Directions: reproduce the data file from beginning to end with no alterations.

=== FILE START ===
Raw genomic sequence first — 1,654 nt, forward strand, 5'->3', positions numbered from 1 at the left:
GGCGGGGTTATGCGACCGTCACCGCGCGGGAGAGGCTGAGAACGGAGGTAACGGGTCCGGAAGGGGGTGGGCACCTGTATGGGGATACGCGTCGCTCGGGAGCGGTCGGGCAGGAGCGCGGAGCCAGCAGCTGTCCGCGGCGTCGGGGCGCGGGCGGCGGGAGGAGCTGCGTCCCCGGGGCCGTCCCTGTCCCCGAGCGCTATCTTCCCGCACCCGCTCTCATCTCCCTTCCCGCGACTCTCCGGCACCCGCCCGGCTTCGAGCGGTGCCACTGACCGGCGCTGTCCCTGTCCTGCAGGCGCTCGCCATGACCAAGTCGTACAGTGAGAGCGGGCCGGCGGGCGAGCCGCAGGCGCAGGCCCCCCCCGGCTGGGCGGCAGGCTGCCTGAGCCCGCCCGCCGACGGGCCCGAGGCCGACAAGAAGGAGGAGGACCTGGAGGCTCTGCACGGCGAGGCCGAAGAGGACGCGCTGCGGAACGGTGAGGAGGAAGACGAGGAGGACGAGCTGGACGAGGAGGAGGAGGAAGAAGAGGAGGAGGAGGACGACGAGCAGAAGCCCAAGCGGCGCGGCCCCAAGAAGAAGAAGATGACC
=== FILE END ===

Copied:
Raw genomic sequence first — 1,654 nt, forward strand, 5'->3', positions numbered from 1 at the left:
GGCGGGGTTATGCGACCGTCACCGCGCGGGAGAGGCTGAGAACGGAGGTAACGGGTCCGGAAGGGGGTGGGCACCTGTATGGGGATACGCGTCGCTCGGGAGCGGTCGGGCAGGAGCGCGGAGCCAGCAGCTGTCCGCGGCGTCGGGGCGCGGGCGGCGGGAGGAGCTGCGTCCCCGGGGCCGTCCCTGTCCCCGAGCGCTATCTTCCCGCACCCGCTCTCATCTCCCTTCCCGCGACTCTCCGGCACCCGCCCGGCTTCGAGCGGTGCCACTGACCGGCGCTGTCCCTGTCCTGCAGGCGCTCGCCATGACCAAGTCGTACAGTGAGAGCGGGCCGGCGGGCGAGCCGCAGGCGCAGGCCCCCCCCGGCTGGGCGGCAGGCTGCCTGAGCCCGCCCGCCGACGGGCCCGAGGCCGACAAGAAGGAGGAGGACCTGGAGGCTCTGCACGGCGAGGCCGAAGAGGACGCGCTGCGGAACGGTGAGGAGGAAGACGAGGAGGACGAGCTGGACGAGGAGGAGGAGGAAGAAGAGGAGGAGGAGGACGACGAGCAGAAGCCCAAGCGGCGCGGCCCCAAGAAGAAGAAGATGACC